ROCHESTER, Minn. -- A new implantable medical device, developed in collaboration with Mayo Clinic researchers, shows promise as a reversible and less extreme alternative to existing bariatric surgeries, according to findings published in the current issue of the journal Surgery.
In a six-month open label trial involving three medical centers in Australia, Mexico and Norway, the 31 obese participants who received the vagal nerve blocking device, also called VBLOCTM vagal blocking therapy, lost an average of nearly 15 percent of their excess weight. A quarter of the participants lost more than 25 percent, and three patients lost more than 30 percent.
Michael Camilleri, M.D., is a gastroenterologist who helped design the study and one of the Mayo Clinic researchers whose previous work and know-how contributed to development of the device in collaboration with EnteroMedics, Inc. Dr. Camilleri says the goal is to find a less drastic alternative to bariatric surgery that will still yield significant weight loss. Bariatric surgery techniques include "banding" -- placement of a band around the top part of the stomach to reduce its capacity -- or bypass procedures which reroute food and remove part of the stomach.
"For this study, we wanted to get an initial assessment of whether blocking the vagus nerve electrically could cause obese patients to feel full after a normal-sized meal," Dr. Camilleri explains. "Patients were not put on any restricted diets or given counseling that typically accompanies gastric banding or bypass. We wanted to determine how much weight loss could be attributed to the device alone."
Dr. Camilleri says VBLOC therapy is similar to a heart pacemaker, but instead of stimulating a normal, regular heartbeat, it uses high-frequency electricity to block the nerve impulses between the brain and the stomach and pancreas. A pacemaker continuously monitors the heart and regulates its beating. But the patient flips a switch to activate the VBLOC device when the system is worn during the daytime hours so that the blocking signal can influence how the stomach functions and food is digested following a meal.
The lead wires are implanted in the abdomen laparoscopically, with electrodes attached to the vagal nerves and the neuroregulator, a pacemaker-sized device, is implanted just under the skin. While gastric bypass involves removing portions of the digestive tract and rerouting the flow of food and, therefore, is not reversible, the VBLOC delivery system can be removed if desired, and previous studies in animals have indicated that it does not damage or permanently affect the vagal nerves. With VBLOC, there is no distortion of digestive system anatomy as is the case with both gastric bypass and gastric banding, and to date there have been no significant issues related to food intolerance, nausea or vomiting as is common with both bypass and banding.
Dr. Camilleri was involved in designing the study, but because Mayo Clinic physicians and scientists participated in the development and preclinical testing of the device, the initial clinical research was conducted elsewhere to avoid having results affected by a conflict of interest. The participating centers for the initial study were Flinders Medical Centre, Adelaide, Australia; Instituto National de la Nutricion (INNSZ), Mexico City; and St. Olav's University Hospital, Trondheim, Norway. James Toouli, M.D., Ph.D., of Flinders, is the co-lead author with Dr. Camilleri of the study findings published in Surgery.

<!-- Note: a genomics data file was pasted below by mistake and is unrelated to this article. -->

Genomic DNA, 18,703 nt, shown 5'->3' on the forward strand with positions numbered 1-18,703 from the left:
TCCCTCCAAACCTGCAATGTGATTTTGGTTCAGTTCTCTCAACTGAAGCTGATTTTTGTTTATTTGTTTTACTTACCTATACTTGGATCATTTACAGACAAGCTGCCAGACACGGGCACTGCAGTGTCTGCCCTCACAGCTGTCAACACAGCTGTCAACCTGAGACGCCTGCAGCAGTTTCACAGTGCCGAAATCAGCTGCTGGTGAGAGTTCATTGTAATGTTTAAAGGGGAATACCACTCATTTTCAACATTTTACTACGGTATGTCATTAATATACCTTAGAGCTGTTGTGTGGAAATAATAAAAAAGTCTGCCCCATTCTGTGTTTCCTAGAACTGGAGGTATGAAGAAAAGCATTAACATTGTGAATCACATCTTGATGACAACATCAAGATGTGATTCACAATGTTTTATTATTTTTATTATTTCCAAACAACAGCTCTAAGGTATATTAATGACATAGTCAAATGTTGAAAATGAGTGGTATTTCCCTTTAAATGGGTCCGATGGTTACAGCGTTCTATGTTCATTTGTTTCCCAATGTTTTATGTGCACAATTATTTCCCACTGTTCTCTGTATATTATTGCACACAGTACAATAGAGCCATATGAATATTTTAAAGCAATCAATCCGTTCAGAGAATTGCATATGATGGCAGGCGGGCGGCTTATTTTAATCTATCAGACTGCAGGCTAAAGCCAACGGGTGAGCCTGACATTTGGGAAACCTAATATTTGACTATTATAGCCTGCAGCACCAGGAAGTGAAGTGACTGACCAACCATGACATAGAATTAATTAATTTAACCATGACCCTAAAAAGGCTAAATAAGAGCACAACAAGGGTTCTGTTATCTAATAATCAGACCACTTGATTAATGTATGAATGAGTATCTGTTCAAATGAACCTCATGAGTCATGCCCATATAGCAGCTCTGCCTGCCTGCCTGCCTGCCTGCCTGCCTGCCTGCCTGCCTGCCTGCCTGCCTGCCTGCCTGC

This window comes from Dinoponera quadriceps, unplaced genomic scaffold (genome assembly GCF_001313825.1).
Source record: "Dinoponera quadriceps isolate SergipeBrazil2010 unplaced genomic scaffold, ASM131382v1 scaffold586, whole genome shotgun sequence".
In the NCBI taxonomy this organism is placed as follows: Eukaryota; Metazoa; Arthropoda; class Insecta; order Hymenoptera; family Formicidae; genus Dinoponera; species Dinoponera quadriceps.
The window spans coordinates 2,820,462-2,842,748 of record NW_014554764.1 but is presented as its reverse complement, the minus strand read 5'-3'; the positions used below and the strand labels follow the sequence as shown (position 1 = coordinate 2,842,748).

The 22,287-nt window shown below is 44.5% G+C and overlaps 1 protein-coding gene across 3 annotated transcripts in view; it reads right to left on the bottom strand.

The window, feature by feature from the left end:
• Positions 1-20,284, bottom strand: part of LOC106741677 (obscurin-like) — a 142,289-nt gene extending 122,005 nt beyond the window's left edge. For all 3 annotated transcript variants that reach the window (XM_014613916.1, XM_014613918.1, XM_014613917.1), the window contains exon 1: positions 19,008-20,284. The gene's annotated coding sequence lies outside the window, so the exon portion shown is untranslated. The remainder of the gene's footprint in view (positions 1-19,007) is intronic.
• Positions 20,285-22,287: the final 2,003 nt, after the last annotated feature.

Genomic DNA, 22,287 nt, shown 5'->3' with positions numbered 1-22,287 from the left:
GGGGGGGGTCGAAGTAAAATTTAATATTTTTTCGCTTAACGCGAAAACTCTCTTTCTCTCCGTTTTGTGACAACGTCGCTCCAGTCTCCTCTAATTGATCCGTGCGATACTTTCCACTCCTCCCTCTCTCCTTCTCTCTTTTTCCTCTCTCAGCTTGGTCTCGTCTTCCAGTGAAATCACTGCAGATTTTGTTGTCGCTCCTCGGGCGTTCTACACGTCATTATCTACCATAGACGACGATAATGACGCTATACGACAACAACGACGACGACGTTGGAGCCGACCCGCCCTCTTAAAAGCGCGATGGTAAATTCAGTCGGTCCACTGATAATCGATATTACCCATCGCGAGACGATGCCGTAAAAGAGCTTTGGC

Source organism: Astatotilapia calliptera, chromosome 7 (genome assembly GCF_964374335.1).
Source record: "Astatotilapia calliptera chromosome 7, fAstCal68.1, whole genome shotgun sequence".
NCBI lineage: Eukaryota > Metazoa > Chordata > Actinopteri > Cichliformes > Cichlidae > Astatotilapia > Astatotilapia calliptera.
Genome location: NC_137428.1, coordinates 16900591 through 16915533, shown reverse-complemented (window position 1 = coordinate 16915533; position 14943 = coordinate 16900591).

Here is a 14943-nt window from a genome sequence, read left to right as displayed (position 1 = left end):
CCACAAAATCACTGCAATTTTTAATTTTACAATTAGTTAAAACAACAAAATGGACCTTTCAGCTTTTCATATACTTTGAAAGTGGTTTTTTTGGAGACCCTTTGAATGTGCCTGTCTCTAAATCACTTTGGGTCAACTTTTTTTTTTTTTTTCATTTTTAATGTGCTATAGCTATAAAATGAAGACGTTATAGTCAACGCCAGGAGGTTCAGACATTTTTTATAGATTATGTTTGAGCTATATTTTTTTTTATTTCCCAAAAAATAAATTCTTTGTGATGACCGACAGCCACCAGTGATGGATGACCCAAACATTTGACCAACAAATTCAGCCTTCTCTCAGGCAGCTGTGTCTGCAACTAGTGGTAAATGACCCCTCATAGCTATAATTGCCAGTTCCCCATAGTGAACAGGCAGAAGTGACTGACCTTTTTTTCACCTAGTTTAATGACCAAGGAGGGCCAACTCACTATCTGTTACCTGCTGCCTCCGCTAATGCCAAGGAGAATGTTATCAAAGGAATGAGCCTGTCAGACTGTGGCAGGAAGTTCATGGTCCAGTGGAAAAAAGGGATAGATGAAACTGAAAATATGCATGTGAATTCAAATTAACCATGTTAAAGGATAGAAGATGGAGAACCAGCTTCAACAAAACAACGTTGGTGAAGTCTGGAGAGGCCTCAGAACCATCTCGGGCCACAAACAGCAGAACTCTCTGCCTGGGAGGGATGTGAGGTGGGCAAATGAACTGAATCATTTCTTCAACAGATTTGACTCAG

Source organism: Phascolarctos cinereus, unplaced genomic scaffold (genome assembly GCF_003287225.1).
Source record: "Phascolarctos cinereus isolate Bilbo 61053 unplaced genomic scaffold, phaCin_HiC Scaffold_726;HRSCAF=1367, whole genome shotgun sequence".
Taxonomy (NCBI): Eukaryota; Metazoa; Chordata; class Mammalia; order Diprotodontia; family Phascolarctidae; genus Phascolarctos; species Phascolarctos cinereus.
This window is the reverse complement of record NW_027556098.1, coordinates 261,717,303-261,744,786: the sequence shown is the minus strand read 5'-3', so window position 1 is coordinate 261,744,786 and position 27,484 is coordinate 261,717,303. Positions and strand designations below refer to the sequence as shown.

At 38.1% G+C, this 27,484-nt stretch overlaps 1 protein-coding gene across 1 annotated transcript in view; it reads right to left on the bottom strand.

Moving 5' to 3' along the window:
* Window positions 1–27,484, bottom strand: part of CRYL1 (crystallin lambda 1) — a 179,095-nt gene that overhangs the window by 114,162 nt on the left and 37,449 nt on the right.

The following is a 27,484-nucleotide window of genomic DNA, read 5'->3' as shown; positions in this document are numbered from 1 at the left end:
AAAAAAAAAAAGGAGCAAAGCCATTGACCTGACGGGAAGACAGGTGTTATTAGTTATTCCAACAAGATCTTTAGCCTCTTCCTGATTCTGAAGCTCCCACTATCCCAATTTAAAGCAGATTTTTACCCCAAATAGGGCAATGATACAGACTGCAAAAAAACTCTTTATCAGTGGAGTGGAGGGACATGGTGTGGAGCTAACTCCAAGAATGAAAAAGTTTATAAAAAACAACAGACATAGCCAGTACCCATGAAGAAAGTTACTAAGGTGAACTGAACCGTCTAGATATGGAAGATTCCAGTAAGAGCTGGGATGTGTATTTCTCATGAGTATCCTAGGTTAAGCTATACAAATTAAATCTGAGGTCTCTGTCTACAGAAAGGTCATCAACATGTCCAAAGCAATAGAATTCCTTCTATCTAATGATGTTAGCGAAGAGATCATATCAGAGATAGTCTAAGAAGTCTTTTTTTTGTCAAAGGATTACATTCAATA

Dr. Camilleri says a follow-up double-blinded study, which will involve up to 300 patients at multiple medical centers including a limited number from Mayo Clinic, will be important for gauging the device's true effectiveness.
"In an open label study such as the one being published this month, there is always potential for the device to 'work' because patients believe it will," he explains. "In the next study, which has already begun, all patients will have the device implanted, but one-third will not have it turned on during the first year of the study, so that after meals, it won't be blocking the nerve signals; this is called 'sham' treatment. Neither the patients nor their doctors will know whether the blocking signals are going through or not. This "pivotal" study will tell us whether a placebo effect is responsible for some of the weight loss.
"After the pivotal study is completed, those who had the 'sham' treatment will have their devices turned on so they can experience the benefits," Dr. Camilleri says. "And unlike the first study, participants also will have access to behavioral counseling and dietary modifications, which will lead to a more realistic comparison of the magnitude of weight loss through vagal blockade as compared with bariatric surgery. The findings published this month are promising, but the next study will tell us whether VBLOC therapy is a viable alternative to gastric bypass or gastric banding, and for which patients."
Dr. Camilleri received consulting fees and license payments as part of a formal business relationship between Mayo Clinic and EnteroMedics, Inc. The research was completely funded by EnteroMedics. Mayo Clinic has invested in EnteroMedics and holds a minor equity position.
For additional video and audio resources, connect with Mayo Clinic's News Blog at: http://newsblog.mayoclinic.org/2008/06/23/device-jamming-stomach-nerve-signal-shows-promise-in-obesity/
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